In cryptozoospermia or severe oligozoospermia is sperm freezing useful?
© Bessonnat et al.; licensee BioMed Central Ltd. 2014
Received: 25 March 2014
Accepted: 19 September 2014
Published: 2 October 2014
Intracytoplasmic Sperm Injection (ICSI) is an Assisted Reproduction Technique (ART) which offers the chance to conceive to patients presenting very low sperm counts (cryptozoospermia/severe oligozoospermia). Sperm freezing before the oocyte pick-up, can prevent from a lack of spermatozoa on the day of the ICSI. It can avoid the cancellation of the ICSI or the use of TESE (Testicular sperm extraction). The objective of this study was to analyse the practice of sperm freezing for these patients in our center over 8 years and the rate of use of these frozen sperms. We also compared the outcome of ICSIs with frozen versus ejaculated sperm.
Material and methods
We performed a retrospective epidemiological study between 2004 and 2011. We recruited all the patients having a sperm count below 1 Million/mL and who were waiting for their first ICSI attempt.
169 patients were recruited: 84 cryopreserved their sperm before the ICSI (secured ICSI) while 85 did not (non-secured ICSI). Both groups were split in cryptozoospermia (<103 spermatozoa/ml): 19 and 17 patients respectively, very severe oligozoospermia (103–105/ml): 37 and 13 patients, and severe oligozoospermia (105–106/ml): 28 and 55 patients. The part of secured ICSI significantly increased from 29% during 2004–2007 to 74% during 2008–2011(p = 0.0029) and the frozen sperm was used in 5.9% of the cases. Median age was significantly higher in the non secured ICSI group (33.57 vs 35.52 for men, p = 0.0069 and 30.45 vs 32.26 for women, p = 0.025) but no significant difference was found in the outcome of the ICSI between frozen-thawed sperm and fresh ejaculated sperm.
Sperm freezing before ICSI for severe oligozoospermic and cryptozoospermic patients significantly increased in our practice but the rate of use remain very low. This encourages to define more accurate criteria leading to sperm freezing.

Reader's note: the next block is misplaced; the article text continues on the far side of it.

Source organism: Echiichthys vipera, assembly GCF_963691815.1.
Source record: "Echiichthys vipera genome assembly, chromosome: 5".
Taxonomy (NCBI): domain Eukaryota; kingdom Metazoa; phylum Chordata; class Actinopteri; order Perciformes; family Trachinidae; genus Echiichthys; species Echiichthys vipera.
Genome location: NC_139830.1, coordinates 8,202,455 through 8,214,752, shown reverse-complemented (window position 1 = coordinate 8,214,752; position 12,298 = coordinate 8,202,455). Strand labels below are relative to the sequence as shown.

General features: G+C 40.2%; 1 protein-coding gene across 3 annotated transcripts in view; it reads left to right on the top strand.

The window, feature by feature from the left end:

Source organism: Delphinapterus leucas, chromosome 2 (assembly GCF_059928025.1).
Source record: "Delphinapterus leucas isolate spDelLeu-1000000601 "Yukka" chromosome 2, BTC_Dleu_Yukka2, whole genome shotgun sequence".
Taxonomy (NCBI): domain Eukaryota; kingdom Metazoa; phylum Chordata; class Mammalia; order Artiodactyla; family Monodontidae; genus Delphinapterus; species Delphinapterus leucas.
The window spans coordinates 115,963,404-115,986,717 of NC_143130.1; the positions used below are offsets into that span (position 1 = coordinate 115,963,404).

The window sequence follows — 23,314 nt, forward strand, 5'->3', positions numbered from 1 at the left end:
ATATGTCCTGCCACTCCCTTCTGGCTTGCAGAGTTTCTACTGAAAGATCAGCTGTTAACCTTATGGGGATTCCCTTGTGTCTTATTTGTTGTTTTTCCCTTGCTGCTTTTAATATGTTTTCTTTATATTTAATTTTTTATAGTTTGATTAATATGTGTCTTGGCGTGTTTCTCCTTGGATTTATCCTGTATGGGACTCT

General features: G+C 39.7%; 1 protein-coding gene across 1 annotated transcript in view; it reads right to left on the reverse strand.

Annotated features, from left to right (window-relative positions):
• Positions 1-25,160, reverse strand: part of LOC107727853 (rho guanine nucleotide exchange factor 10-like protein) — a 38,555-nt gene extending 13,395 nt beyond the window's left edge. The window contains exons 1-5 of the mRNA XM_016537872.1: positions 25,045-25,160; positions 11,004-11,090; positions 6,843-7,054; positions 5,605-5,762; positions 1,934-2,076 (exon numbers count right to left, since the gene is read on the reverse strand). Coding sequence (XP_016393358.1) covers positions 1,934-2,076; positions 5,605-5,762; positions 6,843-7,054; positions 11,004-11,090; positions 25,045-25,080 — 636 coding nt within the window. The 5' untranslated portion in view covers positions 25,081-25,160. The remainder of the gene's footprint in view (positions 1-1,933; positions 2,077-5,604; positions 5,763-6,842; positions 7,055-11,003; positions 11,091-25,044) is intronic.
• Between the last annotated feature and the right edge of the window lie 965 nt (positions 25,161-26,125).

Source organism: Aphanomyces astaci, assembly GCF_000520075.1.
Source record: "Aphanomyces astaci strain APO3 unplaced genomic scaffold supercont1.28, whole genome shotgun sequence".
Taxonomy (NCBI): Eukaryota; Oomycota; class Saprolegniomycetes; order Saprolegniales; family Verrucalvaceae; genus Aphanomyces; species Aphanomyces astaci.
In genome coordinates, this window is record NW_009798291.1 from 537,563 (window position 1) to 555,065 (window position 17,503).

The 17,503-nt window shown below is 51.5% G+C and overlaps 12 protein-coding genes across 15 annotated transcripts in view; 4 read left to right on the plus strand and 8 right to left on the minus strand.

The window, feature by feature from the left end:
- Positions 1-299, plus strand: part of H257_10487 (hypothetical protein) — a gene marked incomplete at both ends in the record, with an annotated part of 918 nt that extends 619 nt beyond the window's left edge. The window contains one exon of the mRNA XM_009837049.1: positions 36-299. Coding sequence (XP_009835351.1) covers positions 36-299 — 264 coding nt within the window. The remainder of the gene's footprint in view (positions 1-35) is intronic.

L’ICSI (Intracytoplasmic Sperm Injection) permet aux patients porteurs d’une oligozoospermie sévère ou d’une cryptozoospermie d’espérer concevoir un enfant. Ces patients courent parfois le risque de survenue d’une azoospermie constatée le jour de l’ICSI. L’organisation préalable d’une ou plusieurs congélations spermatiques peut permettre de prévenir ce risque. L’objectif de cette étude était d’évaluer cette pratique de congélation spermatique de sécurité sur une période prolongée dans notre centre et d’évaluer le taux d’utilisation de ces spermes congelés et les chances de grossesse au cours des ICSI, qu’elles soient faites avec les spermatozoïdes frais ou congelés et selon la gravité de l’oligozoospermie.
Materiel et methodes
Il s’agit d’une étude rétrospective monocentrique descriptive de 2004 à 2011. Les critères d’inclusion étaient une numération spermatique inférieure à 1 Million/mL pour une première tentative d’ICSI.
169 patients ont été recrutés: 84 ont bénéficié de congélation de spermatozoïdes avant l’ICSI (ICSI sécurisée) et 85 patients n’en ont pas bénéficié (ICSI non sécurisée). Au sein de ces deux groupes, les patients ont été répartis en 3 sous-groupes en fonction de leur concentration spermatique: cryptozoospermie (<103 spermatozoïdes/ml), 19 et 17 patients, oligozoospermie très sévère (103–105/ml), 37 et 13 patients, et oligozoospermie sévère (105–106/ml): 28 et 55 patients. Durant la période analysée nous avons observé une augmentation significative du nombre de congélations spermatiques préalables à une ICSI, passant de 29% des tentatives pour 2004–2007 à 74% des tentatives pour 2008–2011 (p = 0.0029. Seulement 5,9% des patients ont utilisé les spermatozoïdes congelés. L’âge moyen des patients s’est avéré significativement plus élevé dans le groupe des ICSI sans congélation spermatique que avec congélation spermatique (33.57 vs 35.52 chez les hommes, p = 0.0069 et 30.45 vs 32.26 chez les femmes, p = 0.025) sans qu’il y ait de différence significative dans l’issue des tentatives d’ICSI.